Global Environment Centre

Promoting biodiversity

Mangrove conservation and sustainable livelihoods

We are supporting a programme by Global Environment Centre to protect and preserve mangrove forests with local communities in Sungai Johor, Malaysia.

Global Environment Centre is known for its pioneering biodiversity conservation work on rivers, mangroves, peat swamps and hill forests in Malaysia.

Established in 1998 as a non-profit organisation, Global Environment Centre promotes the protection, restoration and sustainable use of natural resources through partnership working and community involvement.

Over the years, Global Environment Centre has introduced innovative programmes that involve and educate local communities on environmental issues and stewardship. By focusing on an ecological approach and long-term sustainability, these programmes are helping communities in rural areas to understand why and how they can be part of the solution.

Protecting the coastal ecosystems

Mangrove forests are important to coastal ecosystems as they provide habitats for a variety of flora and fauna and are essential breeding grounds for aquatic and marine life.

They also serve as natural barriers that protect coastlines from erosion, strong winds and high tides, and absorb excess carbon dioxide from the atmosphere.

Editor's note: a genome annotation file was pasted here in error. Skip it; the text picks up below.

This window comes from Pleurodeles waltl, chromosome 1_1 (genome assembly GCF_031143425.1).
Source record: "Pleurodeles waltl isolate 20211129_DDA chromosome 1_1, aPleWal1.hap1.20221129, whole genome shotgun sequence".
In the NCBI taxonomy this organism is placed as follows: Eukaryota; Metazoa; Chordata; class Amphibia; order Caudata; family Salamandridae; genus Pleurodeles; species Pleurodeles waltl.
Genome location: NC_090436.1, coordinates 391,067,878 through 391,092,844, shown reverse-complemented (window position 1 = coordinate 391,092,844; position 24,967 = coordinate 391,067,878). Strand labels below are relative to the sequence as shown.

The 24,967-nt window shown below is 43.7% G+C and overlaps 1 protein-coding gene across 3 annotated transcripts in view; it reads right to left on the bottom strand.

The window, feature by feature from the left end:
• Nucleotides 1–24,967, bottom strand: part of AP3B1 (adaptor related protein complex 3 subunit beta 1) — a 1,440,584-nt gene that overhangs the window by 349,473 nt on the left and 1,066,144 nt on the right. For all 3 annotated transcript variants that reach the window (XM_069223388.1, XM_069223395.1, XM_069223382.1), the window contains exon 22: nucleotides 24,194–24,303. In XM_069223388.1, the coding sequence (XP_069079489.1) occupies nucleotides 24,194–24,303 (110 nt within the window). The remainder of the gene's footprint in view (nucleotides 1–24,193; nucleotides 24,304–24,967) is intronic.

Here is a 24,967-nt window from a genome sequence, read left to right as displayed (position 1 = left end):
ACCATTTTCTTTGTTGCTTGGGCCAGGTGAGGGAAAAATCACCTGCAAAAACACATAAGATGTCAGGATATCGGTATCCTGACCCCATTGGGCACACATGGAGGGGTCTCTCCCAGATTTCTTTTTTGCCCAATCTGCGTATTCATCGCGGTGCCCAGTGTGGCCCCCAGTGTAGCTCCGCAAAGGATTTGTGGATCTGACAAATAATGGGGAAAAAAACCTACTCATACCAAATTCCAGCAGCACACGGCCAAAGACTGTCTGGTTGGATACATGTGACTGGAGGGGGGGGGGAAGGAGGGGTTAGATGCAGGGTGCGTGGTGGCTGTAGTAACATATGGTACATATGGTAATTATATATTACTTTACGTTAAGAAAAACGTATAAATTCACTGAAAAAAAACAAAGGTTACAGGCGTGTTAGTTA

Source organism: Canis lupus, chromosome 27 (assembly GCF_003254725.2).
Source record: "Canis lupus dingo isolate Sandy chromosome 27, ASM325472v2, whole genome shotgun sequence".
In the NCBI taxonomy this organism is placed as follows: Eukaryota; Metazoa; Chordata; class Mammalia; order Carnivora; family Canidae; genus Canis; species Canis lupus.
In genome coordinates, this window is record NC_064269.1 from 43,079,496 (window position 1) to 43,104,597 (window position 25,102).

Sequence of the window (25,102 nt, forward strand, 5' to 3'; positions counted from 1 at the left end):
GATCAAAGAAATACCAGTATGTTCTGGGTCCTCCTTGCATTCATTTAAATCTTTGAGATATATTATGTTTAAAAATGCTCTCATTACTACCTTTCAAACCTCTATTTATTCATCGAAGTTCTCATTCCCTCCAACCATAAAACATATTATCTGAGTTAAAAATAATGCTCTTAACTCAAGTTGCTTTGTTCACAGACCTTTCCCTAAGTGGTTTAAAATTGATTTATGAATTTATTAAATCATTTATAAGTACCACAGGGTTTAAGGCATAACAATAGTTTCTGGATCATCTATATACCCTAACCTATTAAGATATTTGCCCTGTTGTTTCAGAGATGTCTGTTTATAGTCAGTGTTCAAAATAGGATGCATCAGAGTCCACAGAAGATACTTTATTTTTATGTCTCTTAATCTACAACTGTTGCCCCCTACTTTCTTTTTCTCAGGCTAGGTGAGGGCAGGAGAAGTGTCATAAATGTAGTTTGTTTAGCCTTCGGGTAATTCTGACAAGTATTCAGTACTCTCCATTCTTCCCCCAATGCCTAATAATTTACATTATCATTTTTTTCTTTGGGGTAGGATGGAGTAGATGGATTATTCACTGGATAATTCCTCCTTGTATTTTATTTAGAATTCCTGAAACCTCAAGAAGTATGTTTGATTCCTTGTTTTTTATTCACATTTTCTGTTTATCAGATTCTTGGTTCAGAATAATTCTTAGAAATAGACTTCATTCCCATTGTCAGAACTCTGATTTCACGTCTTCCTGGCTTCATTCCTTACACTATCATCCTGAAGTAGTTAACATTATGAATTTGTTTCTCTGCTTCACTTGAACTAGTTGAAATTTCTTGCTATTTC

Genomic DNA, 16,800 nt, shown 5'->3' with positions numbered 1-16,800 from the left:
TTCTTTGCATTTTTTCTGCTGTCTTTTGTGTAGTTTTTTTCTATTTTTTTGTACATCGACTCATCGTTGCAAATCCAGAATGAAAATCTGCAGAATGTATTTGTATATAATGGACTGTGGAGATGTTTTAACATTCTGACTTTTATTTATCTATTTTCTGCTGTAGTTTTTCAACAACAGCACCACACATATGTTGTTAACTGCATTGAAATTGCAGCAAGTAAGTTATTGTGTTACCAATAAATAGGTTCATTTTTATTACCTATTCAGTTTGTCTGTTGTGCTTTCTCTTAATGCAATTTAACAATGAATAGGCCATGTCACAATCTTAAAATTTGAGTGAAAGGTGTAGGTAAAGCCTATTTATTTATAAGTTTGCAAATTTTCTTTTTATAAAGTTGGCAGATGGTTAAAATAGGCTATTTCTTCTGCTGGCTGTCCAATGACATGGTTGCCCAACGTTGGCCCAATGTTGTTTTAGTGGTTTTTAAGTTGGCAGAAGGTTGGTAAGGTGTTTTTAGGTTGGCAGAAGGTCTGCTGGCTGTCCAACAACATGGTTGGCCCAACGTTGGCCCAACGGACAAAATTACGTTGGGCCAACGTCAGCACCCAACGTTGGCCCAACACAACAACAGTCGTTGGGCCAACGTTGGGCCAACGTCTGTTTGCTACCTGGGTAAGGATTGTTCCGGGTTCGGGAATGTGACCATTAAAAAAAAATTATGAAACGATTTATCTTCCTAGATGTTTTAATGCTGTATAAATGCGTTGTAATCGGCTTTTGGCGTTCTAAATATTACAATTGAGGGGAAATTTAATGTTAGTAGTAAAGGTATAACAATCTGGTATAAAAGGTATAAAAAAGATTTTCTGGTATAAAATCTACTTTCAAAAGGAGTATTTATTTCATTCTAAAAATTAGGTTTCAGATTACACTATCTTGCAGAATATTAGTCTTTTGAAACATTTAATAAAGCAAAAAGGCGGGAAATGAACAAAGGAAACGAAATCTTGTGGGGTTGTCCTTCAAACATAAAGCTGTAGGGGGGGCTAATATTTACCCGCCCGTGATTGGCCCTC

For local communities, mangrove forests provide valuable natural resources such as food, fuel and medicinal herbs, and are therefore a vital source of their livelihoods.

Helping the local economy and the environment

Since 2018, we have been supporting Global Environment Centre’s programme to promote mangrove conservation and sustainable livelihoods in the estuary of Sungai Johor, Malaysia, a river where four forest reserves are located.

So far, the mangrove conservation programme has completed these community-based initiatives:

  • an education and awareness programme that reached more than 500 people, including students, teachers and officers from the education and forestry departments
  • a tree-planting programme to rehabilitate degraded mangrove forests, where 2,500 mangrove trees have been replanted by more than 600 volunteers from local communities, schools and agencies
  • training for 60 people from surrounding villages on their role in caring for the environment so that it can continue to provide them with natural resources for their livelihoods
  • a mangrove assessment fieldwork and report on the Belungkor forest reserve and Tanjung Surat areas